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Mike Greenwell, a Lee County commissioner and an Alva real estate investor, has been accused of an ethics violation over his former role as Lee Civic Center liaison given its 1-mile proximity to his personal property, recently rezoned to become a shopping center and apartment complex. 

Greenwell “is using his political power as a county commissioner to influence and structure decisions made by the Lee County Board of County Commissioners, as well, and the respective ‘Advisory Boards’ to benefit his personal gains,” said the complaint, which was filed in June with the Florida Commission on Ethics in Tallahassee. 

Mike Greenwell

Although the complaint and its filer will not become public records until the ethics commission decides whether to pursue it, Gulfshore Business received a copy of the complaint and then identified and interviewed the filer. The ethics commission met Sept. 8, and the status of Greenwell’s complaint could be released Wednesday. 

Lifelong Lee County resident Carl Poole, 70, filed the complaint. He said he never has met Greenwell. 

“Anything that happens with the civic center, it enhances the sale of his property,” Poole said. “It will enhance his property. That’s the whole thing. Nothing else. If the other four commissioners had done everything, it would have been the end of the story. But he’s influencing the staff to do things. Taxpayer money enhancing his property. I didn’t do this for publicity. I didn’t do this for any reason other than what’s right or what’s wrong. 

“I have family and friends who live in that area,” he said. “I don’t like it when people do things that aren’t correct. This is strictly about what’s wrong and what’s right. If he had stayed away from being the liaison, I would have not been involved. That’s what the ethics complaint is about.”  

The timeline is as follows:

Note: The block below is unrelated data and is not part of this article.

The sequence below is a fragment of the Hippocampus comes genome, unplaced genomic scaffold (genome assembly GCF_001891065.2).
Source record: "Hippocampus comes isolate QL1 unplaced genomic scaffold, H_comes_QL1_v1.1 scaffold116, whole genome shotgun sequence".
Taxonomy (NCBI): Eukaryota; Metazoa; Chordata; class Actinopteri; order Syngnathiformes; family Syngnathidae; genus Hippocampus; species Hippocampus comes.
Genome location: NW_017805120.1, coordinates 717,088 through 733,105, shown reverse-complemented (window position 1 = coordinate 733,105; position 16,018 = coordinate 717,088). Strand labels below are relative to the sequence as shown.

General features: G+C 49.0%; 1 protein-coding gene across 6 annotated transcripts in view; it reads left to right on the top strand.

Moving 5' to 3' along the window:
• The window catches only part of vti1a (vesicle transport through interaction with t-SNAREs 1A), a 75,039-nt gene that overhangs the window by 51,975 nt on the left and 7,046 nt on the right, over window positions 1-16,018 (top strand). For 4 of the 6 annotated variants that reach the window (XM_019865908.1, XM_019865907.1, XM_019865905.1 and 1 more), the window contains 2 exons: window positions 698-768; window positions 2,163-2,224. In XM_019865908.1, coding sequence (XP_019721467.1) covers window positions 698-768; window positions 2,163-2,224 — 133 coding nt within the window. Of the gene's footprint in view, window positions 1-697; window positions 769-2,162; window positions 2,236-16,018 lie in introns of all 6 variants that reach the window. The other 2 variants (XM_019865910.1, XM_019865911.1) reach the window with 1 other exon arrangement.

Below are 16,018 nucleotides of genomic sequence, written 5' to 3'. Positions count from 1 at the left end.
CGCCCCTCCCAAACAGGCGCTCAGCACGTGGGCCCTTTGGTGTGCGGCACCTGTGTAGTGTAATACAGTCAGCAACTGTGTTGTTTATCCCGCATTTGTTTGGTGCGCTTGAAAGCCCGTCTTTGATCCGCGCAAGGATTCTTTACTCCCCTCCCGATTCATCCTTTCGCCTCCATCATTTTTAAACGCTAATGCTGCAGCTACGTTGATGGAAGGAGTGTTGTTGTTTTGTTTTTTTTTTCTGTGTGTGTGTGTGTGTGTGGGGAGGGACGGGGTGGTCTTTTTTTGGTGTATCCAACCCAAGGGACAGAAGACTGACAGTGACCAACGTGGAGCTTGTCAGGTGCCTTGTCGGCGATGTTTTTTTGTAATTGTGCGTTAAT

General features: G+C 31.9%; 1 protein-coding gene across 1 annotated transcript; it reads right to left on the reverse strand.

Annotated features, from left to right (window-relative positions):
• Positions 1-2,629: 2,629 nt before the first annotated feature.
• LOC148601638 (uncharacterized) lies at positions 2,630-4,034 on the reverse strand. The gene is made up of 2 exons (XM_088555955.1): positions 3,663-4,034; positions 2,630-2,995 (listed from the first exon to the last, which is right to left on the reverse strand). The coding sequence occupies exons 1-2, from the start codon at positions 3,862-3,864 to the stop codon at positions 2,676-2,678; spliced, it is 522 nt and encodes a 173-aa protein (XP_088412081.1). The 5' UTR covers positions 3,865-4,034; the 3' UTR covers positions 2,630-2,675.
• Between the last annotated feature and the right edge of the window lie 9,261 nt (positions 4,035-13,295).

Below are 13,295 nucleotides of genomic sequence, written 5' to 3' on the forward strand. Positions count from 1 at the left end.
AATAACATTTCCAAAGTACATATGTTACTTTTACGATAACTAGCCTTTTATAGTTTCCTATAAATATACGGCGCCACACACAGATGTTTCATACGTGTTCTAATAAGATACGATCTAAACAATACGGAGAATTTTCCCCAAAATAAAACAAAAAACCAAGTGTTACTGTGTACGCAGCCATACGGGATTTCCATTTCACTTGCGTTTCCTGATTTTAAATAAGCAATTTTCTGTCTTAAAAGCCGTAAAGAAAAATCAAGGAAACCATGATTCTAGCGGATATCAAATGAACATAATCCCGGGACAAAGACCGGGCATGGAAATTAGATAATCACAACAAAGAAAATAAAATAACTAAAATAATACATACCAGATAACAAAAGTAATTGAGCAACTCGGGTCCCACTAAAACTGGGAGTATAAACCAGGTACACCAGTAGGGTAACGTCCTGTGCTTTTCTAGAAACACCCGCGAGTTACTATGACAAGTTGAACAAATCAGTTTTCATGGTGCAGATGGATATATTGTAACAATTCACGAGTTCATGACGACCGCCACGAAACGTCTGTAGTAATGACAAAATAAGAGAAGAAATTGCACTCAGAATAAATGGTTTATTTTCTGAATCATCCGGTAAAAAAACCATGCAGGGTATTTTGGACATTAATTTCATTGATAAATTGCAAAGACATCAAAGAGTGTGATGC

• Feb. 7: Greenwell volunteered to be the civic center’s liaison.  
  • April 18: Alva resident Amanda Cochran said during public comment at a commission meeting that Greenwell’s liaison role posed a potential conflict of interest.  
  • June 21: Greenwell’s 76-acre homestead was rezoned from agricultural to mixed-use commercial, allowing up to 400,000 square feet of commercial use and up to 122 apartment units.  
  • June 29: Greenwell received notice of the ethics complaint.  
  • Aug. 15: Greenwell stepped down as the civic center liaison. He did so after reading a prepared statement that said, “At this point, with the community involvement and the future board workshop to be held, we are on the path we need to be on. I’m going to recommend we eliminate the liaison role, because it is no longer needed. The entire board can move this issue forward. Along with staff in the future.”  

Greenwell did not respond to an email request for an interview. Approached for comment during a break at a county commission meeting, Greenwell declined.  

Built in 1978, the Lee Civic Center once held graduation ceremonies and concerts until falling into disrepair as the county left management of the property to the Southwest Florida and Lee County Fair Association board. It still hosts gun and recreational vehicle shows and other events, but the bleachers that once were inside are gone, and a decade has passed since the facility’s last concert.